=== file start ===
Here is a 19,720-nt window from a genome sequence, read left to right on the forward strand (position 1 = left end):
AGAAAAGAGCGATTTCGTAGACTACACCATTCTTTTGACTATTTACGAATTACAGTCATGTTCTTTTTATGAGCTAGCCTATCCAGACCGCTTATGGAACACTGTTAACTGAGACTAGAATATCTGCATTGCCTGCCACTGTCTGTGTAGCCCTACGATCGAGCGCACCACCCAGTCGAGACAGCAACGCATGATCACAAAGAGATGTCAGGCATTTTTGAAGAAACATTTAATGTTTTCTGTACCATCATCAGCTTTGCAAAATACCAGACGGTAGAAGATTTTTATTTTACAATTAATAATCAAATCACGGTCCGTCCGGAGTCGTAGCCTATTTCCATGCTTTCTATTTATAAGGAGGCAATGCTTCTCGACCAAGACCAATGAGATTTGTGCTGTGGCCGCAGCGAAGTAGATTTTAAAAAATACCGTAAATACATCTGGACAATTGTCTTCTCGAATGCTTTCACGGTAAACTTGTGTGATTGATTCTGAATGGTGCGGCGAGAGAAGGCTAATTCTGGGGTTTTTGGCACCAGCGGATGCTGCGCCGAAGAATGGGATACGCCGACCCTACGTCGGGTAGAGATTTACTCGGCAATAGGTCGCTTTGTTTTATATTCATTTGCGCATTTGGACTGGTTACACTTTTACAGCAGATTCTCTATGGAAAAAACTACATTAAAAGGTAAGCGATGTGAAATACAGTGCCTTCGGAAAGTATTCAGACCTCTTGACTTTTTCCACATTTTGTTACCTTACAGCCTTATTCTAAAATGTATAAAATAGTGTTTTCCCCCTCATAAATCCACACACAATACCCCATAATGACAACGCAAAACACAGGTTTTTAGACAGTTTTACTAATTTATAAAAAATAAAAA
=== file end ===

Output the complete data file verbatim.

Here is a 19,720-nt window from a genome sequence, read left to right on the forward strand (position 1 = left end):
AGAAAAGAGCGATTTCGTAGACTACACCATTCTTTTGACTATTTACGAATTACAGTCATGTTCTTTTTATGAGCTAGCCTATCCAGACCGCTTATGGAACACTGTTAACTGAGACTAGAATATCTGCATTGCCTGCCACTGTCTGTGTAGCCCTACGATCGAGCGCACCACCCAGTCGAGACAGCAACGCATGATCACAAAGAGATGTCAGGCATTTTTGAAGAAACATTTAATGTTTTCTGTACCATCATCAGCTTTGCAAAATACCAGACGGTAGAAGATTTTTATTTTACAATTAATAATCAAATCACGGTCCGTCCGGAGTCGTAGCCTATTTCCATGCTTTCTATTTATAAGGAGGCAATGCTTCTCGACCAAGACCAATGAGATTTGTGCTGTGGCCGCAGCGAAGTAGATTTTAAAAAATACCGTAAATACATCTGGACAATTGTCTTCTCGAATGCTTTCACGGTAAACTTGTGTGATTGATTCTGAATGGTGCGGCGAGAGAAGGCTAATTCTGGGGTTTTTGGCACCAGCGGATGCTGCGCCGAAGAATGGGATACGCCGACCCTACGTCGGGTAGAGATTTACTCGGCAATAGGTCGCTTTGTTTTATATTCATTTGCGCATTTGGACTGGTTACACTTTTACAGCAGATTCTCTATGGAAAAAACTACATTAAAAGGTAAGCGATGTGAAATACAGTGCCTTCGGAAAGTATTCAGACCTCTTGACTTTTTCCACATTTTGTTACCTTACAGCCTTATTCTAAAATGTATAAAATAGTGTTTTCCCCCTCATAAATCCACACACAATACCCCATAATGACAACGCAAAACACAGGTTTTTAGACAGTTTTACTAATTTATAAAAAATAAAAA